Season 52, which specializes in low-calories meals, has reported solid returns and growth prospects. Financially speaking Darden has been recognized for using cash flow to increase value to shareholders. Actually, the company has purchased $3billion worth of shares since the creation of the buyback program in 1995. It pays a quarterly dividend.
Dr. Pepper Snapple Group Inc. (DPS): Dr. Pepper Snapple is a partially vertically integrated brand owner, bottler, and distributor of nonalcoholic beverages in North America. Sales in the U.S. represent 93% and the leading brands include Dr. Pepper, 7UP, Sunkist and A&W.
The brands through which DPS operates are deemed number-one or number-two in their categories and they represent 75% of total sales. This provides cash flow stability and an economic moat. Dr. Pepper Snapple has also acquired several bottlers that, although they have reduced the company’s profitability, they produce double-digit operating margins and returns on invested capital.
Furthermore, Dr. Pepper’s bottling operations generate a supply chain in some regions giving the firm a direct relationship with customers. Most importantly, the company’s warehouses are located near the bottling plants. This situation enables the company to align its operations with customers, reduce transportation cost and control and manage new product launches.
Financially speaking, despite the difficult economic environment and the continuous inflation, Dr. Pepper has reported earnings of $0.71 per share. In addition, sales increased about 5%.
For the future, Dr. Pepper expects to receive earnings per share between $2.70 and $2.78. Furthermore, the company has launched a Rapid Continuous Improvement program with which it expects to produce cash of about $150.0 million.
Abbott Laboratories (ABT): Abbott manufactures and markets pharmaceuticals, medical devices, blood glucose monitoring kits, and nutritional health-care products. Products include prescription drugs, coronary and carotid stents, and nutritional liquids for infants and adults.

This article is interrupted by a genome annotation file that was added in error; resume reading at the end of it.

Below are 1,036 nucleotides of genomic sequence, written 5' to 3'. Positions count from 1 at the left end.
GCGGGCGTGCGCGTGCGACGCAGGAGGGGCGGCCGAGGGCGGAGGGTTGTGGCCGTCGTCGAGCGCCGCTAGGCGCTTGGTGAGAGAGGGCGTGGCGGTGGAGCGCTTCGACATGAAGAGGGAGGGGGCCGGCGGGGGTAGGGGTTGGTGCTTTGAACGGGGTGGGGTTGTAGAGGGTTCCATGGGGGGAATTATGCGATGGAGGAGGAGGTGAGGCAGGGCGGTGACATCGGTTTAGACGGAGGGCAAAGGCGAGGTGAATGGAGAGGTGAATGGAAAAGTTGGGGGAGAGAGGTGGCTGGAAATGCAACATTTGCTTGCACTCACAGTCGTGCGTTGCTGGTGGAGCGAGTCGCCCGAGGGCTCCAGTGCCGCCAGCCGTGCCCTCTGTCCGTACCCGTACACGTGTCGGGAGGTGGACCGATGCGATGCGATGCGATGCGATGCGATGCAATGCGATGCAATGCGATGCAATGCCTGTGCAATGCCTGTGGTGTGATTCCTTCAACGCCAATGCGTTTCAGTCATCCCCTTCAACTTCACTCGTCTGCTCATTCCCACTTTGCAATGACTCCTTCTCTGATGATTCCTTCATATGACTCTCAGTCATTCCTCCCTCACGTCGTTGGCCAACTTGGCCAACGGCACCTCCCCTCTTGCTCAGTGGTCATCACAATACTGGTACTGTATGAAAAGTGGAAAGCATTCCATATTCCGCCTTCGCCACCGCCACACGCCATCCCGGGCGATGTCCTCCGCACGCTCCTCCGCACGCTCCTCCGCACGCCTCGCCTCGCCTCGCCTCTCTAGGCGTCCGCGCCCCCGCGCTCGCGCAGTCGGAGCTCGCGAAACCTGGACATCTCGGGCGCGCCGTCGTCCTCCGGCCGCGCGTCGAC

The company has engaged in aggressive cost-cutting plans with which it should obtain quick bottom-line growth. Internationally speaking, Humira should increase sales. Recently, ABT has acquired Piramal´s drug unit to increase exposure and grow in the Indian market.
Last but not least, the company is deciding whether it will split into two to increase transparency of each business unit. This separation could help investors see the operations' value.
American Eagle Outfitters (AEO): American Eagle is one of the leading specialty retailers of fashionable and stylish apparels and accessories in the U.S. and Canada. The company has a strong portfolio of well-established brands.
American Eagle has launched cost sourcing initiatives to reduce throughput costs and improve inventory. This should enable the company compete with other companies. ROICs have exceeded capital costs, thus generating more economic profit. This increase in economic profit will certainly remain in the years to come. These initiatives together with its idea of opening stores in the Middle East and develop in India and China will definitely increase its position.
American Eagle has decided to expand its brand to generate near-term growth. The new CEO, Robert Hanson is expected to continue with this strategic plan. The company is being very successful in the sale of denim and has started selling improved merchandise in the women´s business segment, which will likely improve its top line and bring better gross margins. Westport considered all these elements at the moment of investing.
Last but not least, American Eagle's balance sheet is healthy with cash and cash equivalents of $380.3 million and no debt. This situation provides the company flexibility to drive growth in the future.